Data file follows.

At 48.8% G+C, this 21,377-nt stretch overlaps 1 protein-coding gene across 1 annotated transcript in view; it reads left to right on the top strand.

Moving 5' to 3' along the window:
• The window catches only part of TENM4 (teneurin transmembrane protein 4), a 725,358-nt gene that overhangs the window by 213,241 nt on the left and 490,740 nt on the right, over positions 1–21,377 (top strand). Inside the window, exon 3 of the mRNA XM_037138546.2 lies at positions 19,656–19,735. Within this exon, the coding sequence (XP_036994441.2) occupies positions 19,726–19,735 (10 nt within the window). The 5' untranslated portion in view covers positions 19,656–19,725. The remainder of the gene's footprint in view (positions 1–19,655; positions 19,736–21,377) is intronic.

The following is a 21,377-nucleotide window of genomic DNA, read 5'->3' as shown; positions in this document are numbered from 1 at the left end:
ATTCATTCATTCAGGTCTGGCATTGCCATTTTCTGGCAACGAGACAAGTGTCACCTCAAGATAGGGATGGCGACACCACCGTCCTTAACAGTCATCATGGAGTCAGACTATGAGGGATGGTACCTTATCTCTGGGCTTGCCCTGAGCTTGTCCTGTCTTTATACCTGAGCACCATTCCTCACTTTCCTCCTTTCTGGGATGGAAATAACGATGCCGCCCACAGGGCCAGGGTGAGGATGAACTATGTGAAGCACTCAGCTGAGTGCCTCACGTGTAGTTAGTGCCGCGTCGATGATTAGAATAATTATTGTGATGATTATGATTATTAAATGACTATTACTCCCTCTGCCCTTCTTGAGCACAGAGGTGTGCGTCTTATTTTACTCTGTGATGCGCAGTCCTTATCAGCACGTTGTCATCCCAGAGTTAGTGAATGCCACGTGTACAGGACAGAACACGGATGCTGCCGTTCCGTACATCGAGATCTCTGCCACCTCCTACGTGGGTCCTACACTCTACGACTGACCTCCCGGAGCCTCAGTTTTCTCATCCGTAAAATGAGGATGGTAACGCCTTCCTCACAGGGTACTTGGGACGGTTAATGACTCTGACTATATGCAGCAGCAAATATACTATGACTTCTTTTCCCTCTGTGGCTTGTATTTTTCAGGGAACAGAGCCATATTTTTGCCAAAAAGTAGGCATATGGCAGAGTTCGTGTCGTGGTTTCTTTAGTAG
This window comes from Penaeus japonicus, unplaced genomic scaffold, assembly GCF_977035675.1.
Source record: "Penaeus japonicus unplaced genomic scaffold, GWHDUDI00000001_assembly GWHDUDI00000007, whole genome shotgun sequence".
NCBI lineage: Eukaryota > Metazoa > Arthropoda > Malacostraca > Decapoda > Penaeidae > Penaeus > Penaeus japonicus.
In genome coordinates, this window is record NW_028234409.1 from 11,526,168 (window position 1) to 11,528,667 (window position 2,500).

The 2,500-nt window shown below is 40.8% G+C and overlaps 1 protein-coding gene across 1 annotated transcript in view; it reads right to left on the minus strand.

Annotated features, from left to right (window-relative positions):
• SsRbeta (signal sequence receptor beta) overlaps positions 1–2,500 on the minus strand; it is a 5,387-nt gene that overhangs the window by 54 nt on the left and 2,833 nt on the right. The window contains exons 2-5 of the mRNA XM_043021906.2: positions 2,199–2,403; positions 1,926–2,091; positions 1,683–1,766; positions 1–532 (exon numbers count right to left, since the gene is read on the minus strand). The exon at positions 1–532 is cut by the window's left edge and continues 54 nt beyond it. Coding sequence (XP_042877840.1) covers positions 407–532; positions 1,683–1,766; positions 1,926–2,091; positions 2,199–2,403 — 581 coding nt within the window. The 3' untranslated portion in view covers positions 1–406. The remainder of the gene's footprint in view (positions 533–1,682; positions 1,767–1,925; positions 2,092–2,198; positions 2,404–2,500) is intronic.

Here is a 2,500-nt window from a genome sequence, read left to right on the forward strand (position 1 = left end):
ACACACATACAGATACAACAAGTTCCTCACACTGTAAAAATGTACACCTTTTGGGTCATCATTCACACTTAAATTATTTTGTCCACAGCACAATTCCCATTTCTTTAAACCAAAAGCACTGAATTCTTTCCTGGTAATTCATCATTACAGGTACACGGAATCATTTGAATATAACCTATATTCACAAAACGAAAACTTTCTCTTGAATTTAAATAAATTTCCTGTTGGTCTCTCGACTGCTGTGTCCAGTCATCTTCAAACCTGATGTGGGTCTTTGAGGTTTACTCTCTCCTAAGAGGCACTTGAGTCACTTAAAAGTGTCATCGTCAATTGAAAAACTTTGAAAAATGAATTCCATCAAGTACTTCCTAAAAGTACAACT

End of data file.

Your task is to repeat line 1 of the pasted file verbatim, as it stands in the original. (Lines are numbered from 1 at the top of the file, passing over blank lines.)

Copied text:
At 48.8% G+C, this 21,377-nt stretch overlaps 1 protein-coding gene across 1 annotated transcript in view; it reads left to right on the top strand.